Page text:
Many residents, Ray said, reacted negatively once they discovered the “backhanded attempt” to raise taxes.
“I was in education for 36 years,” Ray said. “I know that you have to involve the public on the front end, tell them what your needs are and how the money will be spent, and discuss the costs. If you’re going to put a tax increase on people out here, put it up for a vote. They deserve that, especially since our tax base is strictly rural and has little industry.”
Since Monday, Daniels said he and Ray took their petition to the Oktibbeha County Circuit Clerk’s office for inspection to ensure it meets the criteria needed to challenge the potential issuance. Copies were disbursed to about 40 individuals and businesses, Daniels said, but the duo couldn’t estimate how many signatures they had collected as of Tuesday afternoon.
“We have to have a little over 1,700, but we’re aiming for 2,000 just to be safe,” Ray said.
“I have people calling left and right wanting to sign this thing. I’ve personally given out 15 petitions to people so they could then go and collect signatures,” Daniels said. “There are a lot of people fired up over this issue.”
Gary Chesser, a resident affiliated with Starkville Tea Party, confirmed others associated with the organization are also gearing up efforts to at least put the bond out for a public vote.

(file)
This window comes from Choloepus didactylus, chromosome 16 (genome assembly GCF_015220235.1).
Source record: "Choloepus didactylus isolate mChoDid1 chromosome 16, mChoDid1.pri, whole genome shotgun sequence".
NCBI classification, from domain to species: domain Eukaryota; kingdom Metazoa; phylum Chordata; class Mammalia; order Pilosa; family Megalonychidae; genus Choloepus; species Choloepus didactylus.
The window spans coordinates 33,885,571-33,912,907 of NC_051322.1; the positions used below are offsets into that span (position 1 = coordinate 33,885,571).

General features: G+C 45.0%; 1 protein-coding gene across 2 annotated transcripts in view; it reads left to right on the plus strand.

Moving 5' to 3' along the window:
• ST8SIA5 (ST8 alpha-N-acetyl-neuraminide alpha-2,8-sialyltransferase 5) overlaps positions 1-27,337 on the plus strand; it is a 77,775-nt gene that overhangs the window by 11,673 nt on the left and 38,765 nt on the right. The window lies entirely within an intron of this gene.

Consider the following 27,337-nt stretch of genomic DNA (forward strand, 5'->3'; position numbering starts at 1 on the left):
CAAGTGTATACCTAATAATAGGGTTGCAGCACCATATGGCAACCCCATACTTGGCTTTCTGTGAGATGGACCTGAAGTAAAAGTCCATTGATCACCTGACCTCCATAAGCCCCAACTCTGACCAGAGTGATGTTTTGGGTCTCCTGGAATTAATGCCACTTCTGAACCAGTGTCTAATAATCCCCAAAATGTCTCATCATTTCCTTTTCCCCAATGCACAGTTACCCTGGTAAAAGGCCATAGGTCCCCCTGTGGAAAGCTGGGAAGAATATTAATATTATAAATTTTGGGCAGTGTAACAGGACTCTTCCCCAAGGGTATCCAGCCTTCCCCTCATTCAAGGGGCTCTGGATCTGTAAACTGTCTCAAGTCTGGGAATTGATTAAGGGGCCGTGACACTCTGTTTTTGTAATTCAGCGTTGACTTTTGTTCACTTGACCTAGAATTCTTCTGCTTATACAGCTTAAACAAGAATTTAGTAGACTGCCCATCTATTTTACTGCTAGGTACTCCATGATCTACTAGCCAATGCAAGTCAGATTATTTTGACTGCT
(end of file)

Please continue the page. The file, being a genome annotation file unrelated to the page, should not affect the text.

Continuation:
“There are already people disenchanted and angry with education, especially with Common Core, but now there’s this,” he said. “The main advantage of being a county resident is to escape the high taxes of the city school district.”
Even elected county supervisors, who have no direct control over OCSD finances and bond issuances, are taking heat from constituents. District 1 Supervisor John Montgomery said he fielded phone calls from angry residents until after 9 p.m. Monday.
“I don’t like the way it came out, and I think it needs to go to the polls,” he said. “I’m not saying I’m for or against a school bond, but I’m definitely in favor for putting that question to the public.”
OCSD’s first legal notice ran in a local media outlet on Dec. 22 and again Sunday. It states it will publish one more time on Jan. 5.
Its open-ended wording allows OCSD not only to use the funds to build a grades 6-7 campus, but also tend to a number of other issues, including purchases of school buses, textbooks and computers.